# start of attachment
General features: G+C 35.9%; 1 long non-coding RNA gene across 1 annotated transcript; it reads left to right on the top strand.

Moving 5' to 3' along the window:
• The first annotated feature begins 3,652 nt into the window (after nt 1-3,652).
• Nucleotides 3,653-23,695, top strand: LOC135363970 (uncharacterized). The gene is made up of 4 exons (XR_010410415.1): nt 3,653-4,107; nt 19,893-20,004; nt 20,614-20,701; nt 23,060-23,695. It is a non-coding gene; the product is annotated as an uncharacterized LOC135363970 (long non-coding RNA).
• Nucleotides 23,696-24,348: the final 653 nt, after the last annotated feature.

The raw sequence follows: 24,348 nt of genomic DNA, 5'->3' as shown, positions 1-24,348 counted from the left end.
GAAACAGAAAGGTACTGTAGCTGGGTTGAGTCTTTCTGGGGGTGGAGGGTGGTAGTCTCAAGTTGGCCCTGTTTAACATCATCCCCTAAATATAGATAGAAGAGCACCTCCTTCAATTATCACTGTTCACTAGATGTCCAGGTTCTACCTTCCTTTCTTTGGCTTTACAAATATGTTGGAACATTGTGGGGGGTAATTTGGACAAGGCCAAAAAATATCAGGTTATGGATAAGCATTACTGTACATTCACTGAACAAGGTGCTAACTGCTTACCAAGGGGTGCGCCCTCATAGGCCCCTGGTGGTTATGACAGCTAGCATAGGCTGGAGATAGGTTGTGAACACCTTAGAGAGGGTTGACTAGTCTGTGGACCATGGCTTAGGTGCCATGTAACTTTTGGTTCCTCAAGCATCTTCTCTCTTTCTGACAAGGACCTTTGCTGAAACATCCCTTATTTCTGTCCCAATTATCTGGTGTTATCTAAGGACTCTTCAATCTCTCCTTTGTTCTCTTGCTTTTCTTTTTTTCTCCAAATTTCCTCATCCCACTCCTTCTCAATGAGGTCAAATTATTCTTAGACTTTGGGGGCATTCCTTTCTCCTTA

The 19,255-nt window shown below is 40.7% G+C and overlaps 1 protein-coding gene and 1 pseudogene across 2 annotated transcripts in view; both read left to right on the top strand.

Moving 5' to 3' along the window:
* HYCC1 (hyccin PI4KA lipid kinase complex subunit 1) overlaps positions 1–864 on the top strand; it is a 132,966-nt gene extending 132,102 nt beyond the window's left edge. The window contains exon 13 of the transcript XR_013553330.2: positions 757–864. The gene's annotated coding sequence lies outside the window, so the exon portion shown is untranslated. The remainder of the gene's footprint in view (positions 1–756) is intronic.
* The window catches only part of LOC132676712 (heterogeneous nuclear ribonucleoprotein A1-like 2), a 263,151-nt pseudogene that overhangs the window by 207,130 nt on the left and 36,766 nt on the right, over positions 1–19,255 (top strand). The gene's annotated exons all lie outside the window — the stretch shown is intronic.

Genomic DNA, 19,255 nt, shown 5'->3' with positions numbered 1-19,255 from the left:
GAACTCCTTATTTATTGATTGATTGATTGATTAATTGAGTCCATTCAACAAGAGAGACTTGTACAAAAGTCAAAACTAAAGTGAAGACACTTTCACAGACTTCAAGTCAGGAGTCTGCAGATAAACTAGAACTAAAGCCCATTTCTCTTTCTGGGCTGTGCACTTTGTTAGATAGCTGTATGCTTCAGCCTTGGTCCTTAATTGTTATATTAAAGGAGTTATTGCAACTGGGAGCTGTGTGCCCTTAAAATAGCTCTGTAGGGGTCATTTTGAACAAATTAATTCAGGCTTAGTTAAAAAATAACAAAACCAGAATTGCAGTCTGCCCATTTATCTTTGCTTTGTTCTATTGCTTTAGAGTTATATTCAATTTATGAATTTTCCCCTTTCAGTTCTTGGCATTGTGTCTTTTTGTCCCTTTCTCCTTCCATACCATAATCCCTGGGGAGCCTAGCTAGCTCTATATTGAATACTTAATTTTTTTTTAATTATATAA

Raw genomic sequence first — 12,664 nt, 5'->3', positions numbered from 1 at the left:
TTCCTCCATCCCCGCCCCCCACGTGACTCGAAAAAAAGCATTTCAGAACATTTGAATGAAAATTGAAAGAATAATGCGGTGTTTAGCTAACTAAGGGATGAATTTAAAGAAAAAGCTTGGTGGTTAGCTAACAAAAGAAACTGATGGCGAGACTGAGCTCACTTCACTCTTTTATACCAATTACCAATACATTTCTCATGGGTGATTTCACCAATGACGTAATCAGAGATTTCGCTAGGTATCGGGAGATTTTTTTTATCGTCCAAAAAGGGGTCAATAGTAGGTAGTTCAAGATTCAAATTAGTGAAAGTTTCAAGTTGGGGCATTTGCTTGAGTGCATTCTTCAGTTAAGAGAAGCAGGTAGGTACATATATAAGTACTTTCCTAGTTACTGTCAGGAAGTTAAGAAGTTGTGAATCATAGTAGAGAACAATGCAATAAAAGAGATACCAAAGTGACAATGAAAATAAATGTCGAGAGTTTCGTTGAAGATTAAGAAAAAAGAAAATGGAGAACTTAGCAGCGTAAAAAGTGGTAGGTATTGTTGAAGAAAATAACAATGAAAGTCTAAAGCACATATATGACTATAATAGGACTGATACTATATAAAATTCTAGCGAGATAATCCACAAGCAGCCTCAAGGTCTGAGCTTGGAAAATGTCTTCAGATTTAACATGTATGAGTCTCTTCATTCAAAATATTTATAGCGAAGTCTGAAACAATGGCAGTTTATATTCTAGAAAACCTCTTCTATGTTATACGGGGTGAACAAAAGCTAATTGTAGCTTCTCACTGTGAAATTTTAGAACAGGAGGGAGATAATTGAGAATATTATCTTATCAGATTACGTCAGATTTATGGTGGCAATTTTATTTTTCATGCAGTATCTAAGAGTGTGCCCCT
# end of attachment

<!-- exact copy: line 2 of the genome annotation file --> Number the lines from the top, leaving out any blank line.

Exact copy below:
Moving 5' to 3' along the window: